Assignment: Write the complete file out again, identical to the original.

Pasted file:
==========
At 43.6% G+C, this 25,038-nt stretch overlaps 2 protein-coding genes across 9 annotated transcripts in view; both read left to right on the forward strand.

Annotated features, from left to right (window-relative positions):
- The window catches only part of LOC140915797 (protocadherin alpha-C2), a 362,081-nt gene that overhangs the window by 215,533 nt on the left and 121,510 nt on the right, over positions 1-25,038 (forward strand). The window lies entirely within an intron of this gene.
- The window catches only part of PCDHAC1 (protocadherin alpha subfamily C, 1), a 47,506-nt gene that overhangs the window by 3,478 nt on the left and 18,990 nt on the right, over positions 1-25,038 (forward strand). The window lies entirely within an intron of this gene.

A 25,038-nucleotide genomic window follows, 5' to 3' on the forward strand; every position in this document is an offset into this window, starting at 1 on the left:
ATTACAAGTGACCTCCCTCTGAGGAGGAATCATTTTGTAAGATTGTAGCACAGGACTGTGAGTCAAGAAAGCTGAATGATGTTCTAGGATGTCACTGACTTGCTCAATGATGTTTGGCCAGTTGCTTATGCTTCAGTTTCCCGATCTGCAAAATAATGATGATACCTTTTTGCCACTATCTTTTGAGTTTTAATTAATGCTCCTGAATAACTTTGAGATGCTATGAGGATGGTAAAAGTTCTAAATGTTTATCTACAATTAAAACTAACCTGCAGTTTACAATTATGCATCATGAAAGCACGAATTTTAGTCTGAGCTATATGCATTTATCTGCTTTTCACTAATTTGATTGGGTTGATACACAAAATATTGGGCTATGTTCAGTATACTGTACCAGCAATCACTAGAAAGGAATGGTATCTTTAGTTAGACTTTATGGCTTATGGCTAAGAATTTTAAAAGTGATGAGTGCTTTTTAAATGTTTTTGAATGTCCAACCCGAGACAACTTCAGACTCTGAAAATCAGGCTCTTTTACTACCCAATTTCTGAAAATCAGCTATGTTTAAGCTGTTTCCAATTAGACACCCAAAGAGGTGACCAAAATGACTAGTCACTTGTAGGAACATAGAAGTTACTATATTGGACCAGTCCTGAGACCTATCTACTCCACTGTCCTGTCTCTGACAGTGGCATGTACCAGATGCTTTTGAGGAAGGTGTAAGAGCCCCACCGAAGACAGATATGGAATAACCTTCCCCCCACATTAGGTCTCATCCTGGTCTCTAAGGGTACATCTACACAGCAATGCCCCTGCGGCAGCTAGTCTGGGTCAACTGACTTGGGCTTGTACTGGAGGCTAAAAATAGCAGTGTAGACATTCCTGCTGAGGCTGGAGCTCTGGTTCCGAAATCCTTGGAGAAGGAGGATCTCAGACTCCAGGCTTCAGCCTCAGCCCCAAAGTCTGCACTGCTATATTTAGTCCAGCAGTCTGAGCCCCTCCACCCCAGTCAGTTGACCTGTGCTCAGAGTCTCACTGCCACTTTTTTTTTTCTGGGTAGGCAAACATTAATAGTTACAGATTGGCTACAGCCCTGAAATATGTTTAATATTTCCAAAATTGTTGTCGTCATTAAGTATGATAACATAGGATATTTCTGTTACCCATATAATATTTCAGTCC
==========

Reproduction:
At 43.6% G+C, this 25,038-nt stretch overlaps 2 protein-coding genes across 9 annotated transcripts in view; both read left to right on the forward strand.

Annotated features, from left to right (window-relative positions):
- The window catches only part of LOC140915797 (protocadherin alpha-C2), a 362,081-nt gene that overhangs the window by 215,533 nt on the left and 121,510 nt on the right, over positions 1-25,038 (forward strand). The window lies entirely within an intron of this gene.
- The window catches only part of PCDHAC1 (protocadherin alpha subfamily C, 1), a 47,506-nt gene that overhangs the window by 3,478 nt on the left and 18,990 nt on the right, over positions 1-25,038 (forward strand). The window lies entirely within an intron of this gene.

A 25,038-nucleotide genomic window follows, 5' to 3' on the forward strand; every position in this document is an offset into this window, starting at 1 on the left:
ATTACAAGTGACCTCCCTCTGAGGAGGAATCATTTTGTAAGATTGTAGCACAGGACTGTGAGTCAAGAAAGCTGAATGATGTTCTAGGATGTCACTGACTTGCTCAATGATGTTTGGCCAGTTGCTTATGCTTCAGTTTCCCGATCTGCAAAATAATGATGATACCTTTTTGCCACTATCTTTTGAGTTTTAATTAATGCTCCTGAATAACTTTGAGATGCTATGAGGATGGTAAAAGTTCTAAATGTTTATCTACAATTAAAACTAACCTGCAGTTTACAATTATGCATCATGAAAGCACGAATTTTAGTCTGAGCTATATGCATTTATCTGCTTTTCACTAATTTGATTGGGTTGATACACAAAATATTGGGCTATGTTCAGTATACTGTACCAGCAATCACTAGAAAGGAATGGTATCTTTAGTTAGACTTTATGGCTTATGGCTAAGAATTTTAAAAGTGATGAGTGCTTTTTAAATGTTTTTGAATGTCCAACCCGAGACAACTTCAGACTCTGAAAATCAGGCTCTTTTACTACCCAATTTCTGAAAATCAGCTATGTTTAAGCTGTTTCCAATTAGACACCCAAAGAGGTGACCAAAATGACTAGTCACTTGTAGGAACATAGAAGTTACTATATTGGACCAGTCCTGAGACCTATCTACTCCACTGTCCTGTCTCTGACAGTGGCATGTACCAGATGCTTTTGAGGAAGGTGTAAGAGCCCCACCGAAGACAGATATGGAATAACCTTCCCCCCACATTAGGTCTCATCCTGGTCTCTAAGGGTACATCTACACAGCAATGCCCCTGCGGCAGCTAGTCTGGGTCAACTGACTTGGGCTTGTACTGGAGGCTAAAAATAGCAGTGTAGACATTCCTGCTGAGGCTGGAGCTCTGGTTCCGAAATCCTTGGAGAAGGAGGATCTCAGACTCCAGGCTTCAGCCTCAGCCCCAAAGTCTGCACTGCTATATTTAGTCCAGCAGTCTGAGCCCCTCCACCCCAGTCAGTTGACCTGTGCTCAGAGTCTCACTGCCACTTTTTTTTTTCTGGGTAGGCAAACATTAATAGTTACAGATTGGCTACAGCCCTGAAATATGTTTAATATTTCCAAAATTGTTGTCGTCATTAAGTATGATAACATAGGATATTTCTGTTACCCATATAATATTTCAGTCC